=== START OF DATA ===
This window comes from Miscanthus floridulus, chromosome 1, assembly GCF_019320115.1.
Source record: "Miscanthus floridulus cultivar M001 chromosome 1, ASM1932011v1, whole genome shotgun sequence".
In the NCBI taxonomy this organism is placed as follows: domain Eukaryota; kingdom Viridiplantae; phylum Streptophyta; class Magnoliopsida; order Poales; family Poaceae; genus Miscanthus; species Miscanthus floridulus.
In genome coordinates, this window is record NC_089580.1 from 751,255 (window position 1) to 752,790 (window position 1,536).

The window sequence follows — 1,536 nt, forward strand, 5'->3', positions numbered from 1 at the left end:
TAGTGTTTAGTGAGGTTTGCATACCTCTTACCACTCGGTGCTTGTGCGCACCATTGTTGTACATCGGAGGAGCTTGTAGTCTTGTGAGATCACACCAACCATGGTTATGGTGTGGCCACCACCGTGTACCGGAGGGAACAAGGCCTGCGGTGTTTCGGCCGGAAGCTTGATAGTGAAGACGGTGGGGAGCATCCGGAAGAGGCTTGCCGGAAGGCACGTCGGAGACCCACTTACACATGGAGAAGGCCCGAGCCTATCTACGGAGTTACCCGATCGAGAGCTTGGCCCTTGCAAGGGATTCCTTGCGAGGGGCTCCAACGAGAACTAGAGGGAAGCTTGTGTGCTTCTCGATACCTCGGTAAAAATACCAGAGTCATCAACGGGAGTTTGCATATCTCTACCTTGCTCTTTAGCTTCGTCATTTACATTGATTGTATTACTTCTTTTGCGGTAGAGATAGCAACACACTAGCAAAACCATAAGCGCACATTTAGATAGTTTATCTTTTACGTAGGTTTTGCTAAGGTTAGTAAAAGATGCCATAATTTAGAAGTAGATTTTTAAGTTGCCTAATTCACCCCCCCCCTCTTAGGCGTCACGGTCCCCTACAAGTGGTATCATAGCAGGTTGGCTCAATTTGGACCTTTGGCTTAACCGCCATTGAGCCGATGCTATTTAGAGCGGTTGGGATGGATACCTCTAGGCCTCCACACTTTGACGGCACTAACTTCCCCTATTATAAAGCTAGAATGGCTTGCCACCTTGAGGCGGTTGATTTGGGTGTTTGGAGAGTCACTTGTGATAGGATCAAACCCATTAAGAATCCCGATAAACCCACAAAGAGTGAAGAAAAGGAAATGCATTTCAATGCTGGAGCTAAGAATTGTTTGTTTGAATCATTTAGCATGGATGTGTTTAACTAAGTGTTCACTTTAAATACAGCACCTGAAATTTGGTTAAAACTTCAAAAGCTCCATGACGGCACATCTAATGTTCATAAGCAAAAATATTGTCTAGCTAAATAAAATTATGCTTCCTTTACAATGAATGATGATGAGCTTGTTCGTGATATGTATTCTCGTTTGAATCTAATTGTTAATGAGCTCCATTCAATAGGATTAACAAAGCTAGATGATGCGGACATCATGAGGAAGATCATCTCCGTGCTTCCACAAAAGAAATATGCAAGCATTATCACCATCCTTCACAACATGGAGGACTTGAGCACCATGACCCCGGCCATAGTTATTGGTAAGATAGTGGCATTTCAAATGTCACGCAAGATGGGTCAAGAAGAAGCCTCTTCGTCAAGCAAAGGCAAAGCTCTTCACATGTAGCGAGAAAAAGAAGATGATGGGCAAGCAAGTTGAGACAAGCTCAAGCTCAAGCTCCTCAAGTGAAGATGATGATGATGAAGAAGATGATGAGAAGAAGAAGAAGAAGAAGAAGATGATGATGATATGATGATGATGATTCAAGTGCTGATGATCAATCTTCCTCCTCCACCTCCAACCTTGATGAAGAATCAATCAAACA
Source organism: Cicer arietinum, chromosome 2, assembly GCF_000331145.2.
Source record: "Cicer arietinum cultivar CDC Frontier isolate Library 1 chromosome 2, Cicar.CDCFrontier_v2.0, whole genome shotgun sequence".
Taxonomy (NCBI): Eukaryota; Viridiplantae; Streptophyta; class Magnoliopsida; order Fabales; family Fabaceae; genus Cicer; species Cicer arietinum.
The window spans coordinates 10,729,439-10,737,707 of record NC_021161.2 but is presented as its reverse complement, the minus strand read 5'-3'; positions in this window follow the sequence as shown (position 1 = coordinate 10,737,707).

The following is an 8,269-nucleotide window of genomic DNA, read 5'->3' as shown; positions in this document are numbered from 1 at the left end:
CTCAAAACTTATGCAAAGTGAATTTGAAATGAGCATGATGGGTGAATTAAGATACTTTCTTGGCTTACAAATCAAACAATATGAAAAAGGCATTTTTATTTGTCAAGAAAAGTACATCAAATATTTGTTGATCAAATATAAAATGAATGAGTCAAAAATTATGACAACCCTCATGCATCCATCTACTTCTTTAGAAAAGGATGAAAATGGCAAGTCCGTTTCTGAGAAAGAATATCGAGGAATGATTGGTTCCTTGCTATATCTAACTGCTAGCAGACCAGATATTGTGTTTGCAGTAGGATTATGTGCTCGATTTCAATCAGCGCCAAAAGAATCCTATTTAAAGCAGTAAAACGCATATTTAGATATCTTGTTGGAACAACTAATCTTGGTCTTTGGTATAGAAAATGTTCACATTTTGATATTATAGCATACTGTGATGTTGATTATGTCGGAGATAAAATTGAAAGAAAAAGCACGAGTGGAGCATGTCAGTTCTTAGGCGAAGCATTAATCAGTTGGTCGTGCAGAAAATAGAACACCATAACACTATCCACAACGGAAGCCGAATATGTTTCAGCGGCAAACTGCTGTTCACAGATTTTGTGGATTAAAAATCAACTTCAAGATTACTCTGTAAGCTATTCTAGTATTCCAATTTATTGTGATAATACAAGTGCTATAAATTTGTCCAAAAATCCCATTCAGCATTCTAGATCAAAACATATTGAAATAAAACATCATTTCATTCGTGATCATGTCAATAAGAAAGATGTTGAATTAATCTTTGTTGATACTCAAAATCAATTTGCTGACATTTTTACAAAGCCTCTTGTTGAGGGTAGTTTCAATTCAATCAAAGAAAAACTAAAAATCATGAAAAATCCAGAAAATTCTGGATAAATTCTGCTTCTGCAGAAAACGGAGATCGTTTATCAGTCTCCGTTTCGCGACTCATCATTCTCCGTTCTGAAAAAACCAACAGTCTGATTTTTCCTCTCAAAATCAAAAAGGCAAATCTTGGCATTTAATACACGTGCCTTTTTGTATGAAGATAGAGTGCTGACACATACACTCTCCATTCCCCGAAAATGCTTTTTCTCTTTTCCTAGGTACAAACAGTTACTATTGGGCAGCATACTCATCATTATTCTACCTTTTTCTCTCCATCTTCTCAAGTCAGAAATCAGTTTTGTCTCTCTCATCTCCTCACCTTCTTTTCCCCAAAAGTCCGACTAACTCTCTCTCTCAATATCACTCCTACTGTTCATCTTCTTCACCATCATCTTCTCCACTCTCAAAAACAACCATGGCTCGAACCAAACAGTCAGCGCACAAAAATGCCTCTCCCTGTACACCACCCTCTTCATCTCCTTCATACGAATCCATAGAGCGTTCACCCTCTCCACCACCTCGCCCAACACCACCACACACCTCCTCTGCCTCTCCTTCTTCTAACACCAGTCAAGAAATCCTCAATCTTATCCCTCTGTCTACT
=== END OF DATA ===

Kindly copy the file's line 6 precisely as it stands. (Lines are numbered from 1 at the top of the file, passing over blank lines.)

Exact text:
TAGTGTTTAGTGAGGTTTGCATACCTCTTACCACTCGGTGCTTGTGCGCACCATTGTTGTACATCGGAGGAGCTTGTAGTCTTGTGAGATCACACCAACCATGGTTATGGTGTGGCCACCACCGTGTACCGGAGGGAACAAGGCCTGCGGTGTTTCGGCCGGAAGCTTGATAGTGAAGACGGTGGGGAGCATCCGGAAGAGGCTTGCCGGAAGGCACGTCGGAGACCCACTTACACATGGAGAAGGCCCGAGCCTATCTACGGAGTTACCCGATCGAGAGCTTGGCCCTTGCAAGGGATTCCTTGCGAGGGGCTCCAACGAGAACTAGAGGGAAGCTTGTGTGCTTCTCGATACCTCGGTAAAAATACCAGAGTCATCAACGGGAGTTTGCATATCTCTACCTTGCTCTTTAGCTTCGTCATTTACATTGATTGTATTACTTCTTTTGCGGTAGAGATAGCAACACACTAGCAAAACCATAAGCGCACATTTAGATAGTTTATCTTTTACGTAGGTTTTGCTAAGGTTAGTAAAAGATGCCATAATTTAGAAGTAGATTTTTAAGTTGCCTAATTCACCCCCCCCCTCTTAGGCGTCACGGTCCCCTACAAGTGGTATCATAGCAGGTTGGCTCAATTTGGACCTTTGGCTTAACCGCCATTGAGCCGATGCTATTTAGAGCGGTTGGGATGGATACCTCTAGGCCTCCACACTTTGACGGCACTAACTTCCCCTATTATAAAGCTAGAATGGCTTGCCACCTTGAGGCGGTTGATTTGGGTGTTTGGAGAGTCACTTGTGATAGGATCAAACCCATTAAGAATCCCGATAAACCCACAAAGAGTGAAGAAAAGGAAATGCATTTCAATGCTGGAGCTAAGAATTGTTTGTTTGAATCATTTAGCATGGATGTGTTTAACTAAGTGTTCACTTTAAATACAGCACCTGAAATTTGGTTAAAACTTCAAAAGCTCCATGACGGCACATCTAATGTTCATAAGCAAAAATATTGTCTAGCTAAATAAAATTATGCTTCCTTTACAATGAATGATGATGAGCTTGTTCGTGATATGTATTCTCGTTTGAATCTAATTGTTAATGAGCTCCATTCAATAGGATTAACAAAGCTAGATGATGCGGACATCATGAGGAAGATCATCTCCGTGCTTCCACAAAAGAAATATGCAAGCATTATCACCATCCTTCACAACATGGAGGACTTGAGCACCATGACCCCGGCCATAGTTATTGGTAAGATAGTGGCATTTCAAATGTCACGCAAGATGGGTCAAGAAGAAGCCTCTTCGTCAAGCAAAGGCAAAGCTCTTCACATGTAGCGAGAAAAAGAAGATGATGGGCAAGCAAGTTGAGACAAGCTCAAGCTCAAGCTCCTCAAGTGAAGATGATGATGATGAAGAAGATGATGAGAAGAAGAAGAAGAAGAAGAAGATGATGATGATATGATGATGATGATTCAAGTGCTGATGATCAATCTTCCTCCTCCACCTCCAACCTTGATGAAGAATCAATCAAACA